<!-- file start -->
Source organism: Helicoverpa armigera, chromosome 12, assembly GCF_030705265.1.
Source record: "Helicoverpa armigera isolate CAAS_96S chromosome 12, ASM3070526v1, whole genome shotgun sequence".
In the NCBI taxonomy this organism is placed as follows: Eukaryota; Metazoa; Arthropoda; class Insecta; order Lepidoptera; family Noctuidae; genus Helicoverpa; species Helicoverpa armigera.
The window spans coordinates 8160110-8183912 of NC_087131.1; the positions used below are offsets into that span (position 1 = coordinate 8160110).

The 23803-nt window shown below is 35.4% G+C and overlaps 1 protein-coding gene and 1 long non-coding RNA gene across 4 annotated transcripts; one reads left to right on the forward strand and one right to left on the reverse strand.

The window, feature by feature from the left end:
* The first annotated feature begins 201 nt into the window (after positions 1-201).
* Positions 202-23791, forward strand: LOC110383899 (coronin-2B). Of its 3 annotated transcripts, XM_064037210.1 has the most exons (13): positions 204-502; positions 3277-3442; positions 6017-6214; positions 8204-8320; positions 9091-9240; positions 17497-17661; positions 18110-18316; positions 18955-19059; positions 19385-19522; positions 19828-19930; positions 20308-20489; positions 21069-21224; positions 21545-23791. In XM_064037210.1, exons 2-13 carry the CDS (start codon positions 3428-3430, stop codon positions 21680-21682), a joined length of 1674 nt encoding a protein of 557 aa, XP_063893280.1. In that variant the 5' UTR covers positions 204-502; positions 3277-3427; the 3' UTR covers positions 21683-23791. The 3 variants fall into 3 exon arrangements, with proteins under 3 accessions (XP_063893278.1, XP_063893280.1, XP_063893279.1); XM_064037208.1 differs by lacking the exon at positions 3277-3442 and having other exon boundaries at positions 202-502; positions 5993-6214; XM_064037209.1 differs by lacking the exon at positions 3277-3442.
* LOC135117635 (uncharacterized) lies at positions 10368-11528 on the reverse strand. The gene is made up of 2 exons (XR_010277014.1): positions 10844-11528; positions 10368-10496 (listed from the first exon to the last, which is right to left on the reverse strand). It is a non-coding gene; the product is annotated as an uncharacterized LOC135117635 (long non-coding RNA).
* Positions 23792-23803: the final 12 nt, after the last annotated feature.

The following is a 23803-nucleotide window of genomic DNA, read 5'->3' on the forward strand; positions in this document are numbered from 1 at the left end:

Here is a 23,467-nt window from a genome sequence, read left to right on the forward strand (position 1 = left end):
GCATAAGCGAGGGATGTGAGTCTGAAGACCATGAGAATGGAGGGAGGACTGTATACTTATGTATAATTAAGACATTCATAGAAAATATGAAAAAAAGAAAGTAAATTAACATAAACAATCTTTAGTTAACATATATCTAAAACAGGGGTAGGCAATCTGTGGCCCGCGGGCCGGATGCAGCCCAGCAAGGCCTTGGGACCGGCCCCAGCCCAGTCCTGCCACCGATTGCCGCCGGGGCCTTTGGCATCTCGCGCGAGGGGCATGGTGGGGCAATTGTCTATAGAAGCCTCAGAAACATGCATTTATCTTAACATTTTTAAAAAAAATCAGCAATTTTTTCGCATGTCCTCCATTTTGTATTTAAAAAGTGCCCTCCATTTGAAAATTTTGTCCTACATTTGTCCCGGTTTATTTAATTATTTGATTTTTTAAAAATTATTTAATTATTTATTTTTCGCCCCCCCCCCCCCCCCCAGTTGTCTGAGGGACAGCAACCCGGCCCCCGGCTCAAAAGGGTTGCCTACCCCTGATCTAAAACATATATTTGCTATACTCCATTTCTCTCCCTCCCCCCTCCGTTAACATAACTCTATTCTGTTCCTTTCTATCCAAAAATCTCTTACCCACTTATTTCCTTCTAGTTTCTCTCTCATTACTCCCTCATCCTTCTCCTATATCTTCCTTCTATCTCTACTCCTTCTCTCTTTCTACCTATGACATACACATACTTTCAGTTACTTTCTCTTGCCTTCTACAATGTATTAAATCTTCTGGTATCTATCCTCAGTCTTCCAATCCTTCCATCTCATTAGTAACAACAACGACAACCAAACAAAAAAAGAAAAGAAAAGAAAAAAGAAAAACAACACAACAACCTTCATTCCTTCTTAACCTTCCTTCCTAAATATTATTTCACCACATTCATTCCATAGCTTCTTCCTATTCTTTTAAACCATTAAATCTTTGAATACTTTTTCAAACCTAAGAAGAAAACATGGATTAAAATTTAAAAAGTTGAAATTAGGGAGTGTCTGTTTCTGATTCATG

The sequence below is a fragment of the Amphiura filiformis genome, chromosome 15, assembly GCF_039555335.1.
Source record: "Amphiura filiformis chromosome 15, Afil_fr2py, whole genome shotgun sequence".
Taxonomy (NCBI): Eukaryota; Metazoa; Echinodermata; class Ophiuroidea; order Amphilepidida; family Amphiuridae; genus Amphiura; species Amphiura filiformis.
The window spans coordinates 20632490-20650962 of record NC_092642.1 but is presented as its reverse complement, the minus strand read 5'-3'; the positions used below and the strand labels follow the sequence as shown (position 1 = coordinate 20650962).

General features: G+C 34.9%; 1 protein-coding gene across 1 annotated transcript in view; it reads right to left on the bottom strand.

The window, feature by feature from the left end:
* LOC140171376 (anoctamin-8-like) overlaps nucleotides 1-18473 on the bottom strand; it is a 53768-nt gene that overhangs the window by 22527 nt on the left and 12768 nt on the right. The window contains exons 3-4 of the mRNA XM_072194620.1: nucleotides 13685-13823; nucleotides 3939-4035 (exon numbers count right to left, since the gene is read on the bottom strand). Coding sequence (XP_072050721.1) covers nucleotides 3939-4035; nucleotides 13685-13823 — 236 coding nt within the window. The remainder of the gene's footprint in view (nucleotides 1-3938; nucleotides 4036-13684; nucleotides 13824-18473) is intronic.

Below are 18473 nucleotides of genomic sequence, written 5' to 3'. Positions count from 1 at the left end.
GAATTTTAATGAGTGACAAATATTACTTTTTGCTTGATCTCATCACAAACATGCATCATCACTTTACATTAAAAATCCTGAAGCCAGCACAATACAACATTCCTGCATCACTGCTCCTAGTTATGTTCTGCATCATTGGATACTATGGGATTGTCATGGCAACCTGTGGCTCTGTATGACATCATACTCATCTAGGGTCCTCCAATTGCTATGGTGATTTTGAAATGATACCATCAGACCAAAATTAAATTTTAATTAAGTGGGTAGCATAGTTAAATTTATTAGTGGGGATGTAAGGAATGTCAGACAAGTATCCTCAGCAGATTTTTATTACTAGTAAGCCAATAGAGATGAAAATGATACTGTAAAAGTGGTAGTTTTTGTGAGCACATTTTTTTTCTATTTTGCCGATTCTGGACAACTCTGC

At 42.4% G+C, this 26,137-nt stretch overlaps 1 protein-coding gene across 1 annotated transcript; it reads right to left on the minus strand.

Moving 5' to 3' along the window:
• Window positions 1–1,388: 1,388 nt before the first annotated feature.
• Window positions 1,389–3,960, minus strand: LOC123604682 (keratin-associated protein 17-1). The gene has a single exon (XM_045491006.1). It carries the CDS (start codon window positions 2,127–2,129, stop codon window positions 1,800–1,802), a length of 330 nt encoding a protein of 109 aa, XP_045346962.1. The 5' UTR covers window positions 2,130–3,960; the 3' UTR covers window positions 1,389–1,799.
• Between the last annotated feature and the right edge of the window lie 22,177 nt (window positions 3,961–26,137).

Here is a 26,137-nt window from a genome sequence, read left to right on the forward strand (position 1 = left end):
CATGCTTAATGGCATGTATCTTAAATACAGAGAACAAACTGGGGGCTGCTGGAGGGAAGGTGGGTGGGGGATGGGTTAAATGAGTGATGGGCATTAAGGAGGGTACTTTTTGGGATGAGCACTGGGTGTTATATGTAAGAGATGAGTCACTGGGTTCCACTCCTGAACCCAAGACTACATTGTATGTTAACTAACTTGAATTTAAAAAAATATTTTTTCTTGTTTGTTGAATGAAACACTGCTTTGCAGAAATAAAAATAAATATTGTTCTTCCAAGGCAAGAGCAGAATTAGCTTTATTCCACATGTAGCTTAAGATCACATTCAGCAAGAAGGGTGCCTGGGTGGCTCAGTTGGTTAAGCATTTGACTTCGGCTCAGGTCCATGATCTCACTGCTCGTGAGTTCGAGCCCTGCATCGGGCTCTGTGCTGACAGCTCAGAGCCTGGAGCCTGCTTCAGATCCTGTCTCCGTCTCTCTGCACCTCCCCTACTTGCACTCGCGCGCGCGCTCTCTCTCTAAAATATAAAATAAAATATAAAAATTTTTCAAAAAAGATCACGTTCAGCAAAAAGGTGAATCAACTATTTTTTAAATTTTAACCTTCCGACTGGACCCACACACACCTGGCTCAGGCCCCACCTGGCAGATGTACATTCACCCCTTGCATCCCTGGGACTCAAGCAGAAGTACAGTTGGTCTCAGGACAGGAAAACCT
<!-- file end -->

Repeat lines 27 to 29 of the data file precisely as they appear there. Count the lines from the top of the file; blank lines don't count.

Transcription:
• Between the last annotated feature and the right edge of the window lie 22,177 nt (window positions 3,961–26,137).

Here is a 26,137-nt window from a genome sequence, read left to right on the forward strand (position 1 = left end):
CATGCTTAATGGCATGTATCTTAAATACAGAGAACAAACTGGGGGCTGCTGGAGGGAAGGTGGGTGGGGGATGGGTTAAATGAGTGATGGGCATTAAGGAGGGTACTTTTTGGGATGAGCACTGGGTGTTATATGTAAGAGATGAGTCACTGGGTTCCACTCCTGAACCCAAGACTACATTGTATGTTAACTAACTTGAATTTAAAAAAATATTTTTTCTTGTTTGTTGAATGAAACACTGCTTTGCAGAAATAAAAATAAATATTGTTCTTCCAAGGCAAGAGCAGAATTAGCTTTATTCCACATGTAGCTTAAGATCACATTCAGCAAGAAGGGTGCCTGGGTGGCTCAGTTGGTTAAGCATTTGACTTCGGCTCAGGTCCATGATCTCACTGCTCGTGAGTTCGAGCCCTGCATCGGGCTCTGTGCTGACAGCTCAGAGCCTGGAGCCTGCTTCAGATCCTGTCTCCGTCTCTCTGCACCTCCCCTACTTGCACTCGCGCGCGCGCTCTCTCTCTAAAATATAAAATAAAATATAAAAATTTTTCAAAAAAGATCACGTTCAGCAAAAAGGTGAATCAACTATTTTTTAAATTTTAACCTTCCGACTGGACCCACACACACCTGGCTCAGGCCCCACCTGGCAGATGTACATTCACCCCTTGCATCCCTGGGACTCAAGCAGAAGTACAGTTGGTCTCAGGACAGGAAAACCT